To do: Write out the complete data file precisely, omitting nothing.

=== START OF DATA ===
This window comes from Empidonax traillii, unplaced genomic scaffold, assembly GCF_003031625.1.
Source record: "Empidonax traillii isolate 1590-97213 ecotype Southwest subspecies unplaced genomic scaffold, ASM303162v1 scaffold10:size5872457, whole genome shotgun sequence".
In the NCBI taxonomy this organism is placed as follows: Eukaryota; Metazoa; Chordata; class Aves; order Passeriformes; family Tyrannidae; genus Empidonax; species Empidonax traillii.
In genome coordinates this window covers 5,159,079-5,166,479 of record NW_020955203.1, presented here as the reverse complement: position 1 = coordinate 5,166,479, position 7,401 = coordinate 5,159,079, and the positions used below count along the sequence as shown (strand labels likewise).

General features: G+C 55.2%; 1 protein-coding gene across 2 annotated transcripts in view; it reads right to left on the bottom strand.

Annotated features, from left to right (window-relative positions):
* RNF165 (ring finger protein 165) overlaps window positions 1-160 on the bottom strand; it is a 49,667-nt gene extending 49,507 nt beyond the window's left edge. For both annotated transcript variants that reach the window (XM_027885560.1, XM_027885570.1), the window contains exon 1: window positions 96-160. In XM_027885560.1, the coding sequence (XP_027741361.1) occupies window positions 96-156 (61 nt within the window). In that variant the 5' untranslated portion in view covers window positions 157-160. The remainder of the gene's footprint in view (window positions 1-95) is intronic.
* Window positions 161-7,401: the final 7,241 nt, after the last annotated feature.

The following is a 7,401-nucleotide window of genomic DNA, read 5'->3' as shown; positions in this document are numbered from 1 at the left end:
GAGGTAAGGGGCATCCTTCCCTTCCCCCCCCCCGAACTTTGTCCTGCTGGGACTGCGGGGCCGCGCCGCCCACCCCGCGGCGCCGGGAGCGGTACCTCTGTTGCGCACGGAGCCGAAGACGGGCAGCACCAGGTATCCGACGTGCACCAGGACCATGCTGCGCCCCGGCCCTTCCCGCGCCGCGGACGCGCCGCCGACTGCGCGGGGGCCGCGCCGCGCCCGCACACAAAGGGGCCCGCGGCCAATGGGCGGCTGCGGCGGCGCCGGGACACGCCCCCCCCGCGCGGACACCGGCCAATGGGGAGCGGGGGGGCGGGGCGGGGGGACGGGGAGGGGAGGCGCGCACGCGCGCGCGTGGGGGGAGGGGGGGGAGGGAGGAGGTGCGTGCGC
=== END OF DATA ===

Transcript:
This window comes from Empidonax traillii, unplaced genomic scaffold, assembly GCF_003031625.1.
Source record: "Empidonax traillii isolate 1590-97213 ecotype Southwest subspecies unplaced genomic scaffold, ASM303162v1 scaffold10:size5872457, whole genome shotgun sequence".
In the NCBI taxonomy this organism is placed as follows: Eukaryota; Metazoa; Chordata; class Aves; order Passeriformes; family Tyrannidae; genus Empidonax; species Empidonax traillii.
In genome coordinates this window covers 5,159,079-5,166,479 of record NW_020955203.1, presented here as the reverse complement: position 1 = coordinate 5,166,479, position 7,401 = coordinate 5,159,079, and the positions used below count along the sequence as shown (strand labels likewise).

General features: G+C 55.2%; 1 protein-coding gene across 2 annotated transcripts in view; it reads right to left on the bottom strand.

Annotated features, from left to right (window-relative positions):
* RNF165 (ring finger protein 165) overlaps window positions 1-160 on the bottom strand; it is a 49,667-nt gene extending 49,507 nt beyond the window's left edge. For both annotated transcript variants that reach the window (XM_027885560.1, XM_027885570.1), the window contains exon 1: window positions 96-160. In XM_027885560.1, the coding sequence (XP_027741361.1) occupies window positions 96-156 (61 nt within the window). In that variant the 5' untranslated portion in view covers window positions 157-160. The remainder of the gene's footprint in view (window positions 1-95) is intronic.
* Window positions 161-7,401: the final 7,241 nt, after the last annotated feature.

The following is a 7,401-nucleotide window of genomic DNA, read 5'->3' as shown; positions in this document are numbered from 1 at the left end:
GAGGTAAGGGGCATCCTTCCCTTCCCCCCCCCCGAACTTTGTCCTGCTGGGACTGCGGGGCCGCGCCGCCCACCCCGCGGCGCCGGGAGCGGTACCTCTGTTGCGCACGGAGCCGAAGACGGGCAGCACCAGGTATCCGACGTGCACCAGGACCATGCTGCGCCCCGGCCCTTCCCGCGCCGCGGACGCGCCGCCGACTGCGCGGGGGCCGCGCCGCGCCCGCACACAAAGGGGCCCGCGGCCAATGGGCGGCTGCGGCGGCGCCGGGACACGCCCCCCCCGCGCGGACACCGGCCAATGGGGAGCGGGGGGGCGGGGCGGGGGGACGGGGAGGGGAGGCGCGCACGCGCGCGCGTGGGGGGAGGGGGGGGAGGGAGGAGGTGCGTGCGC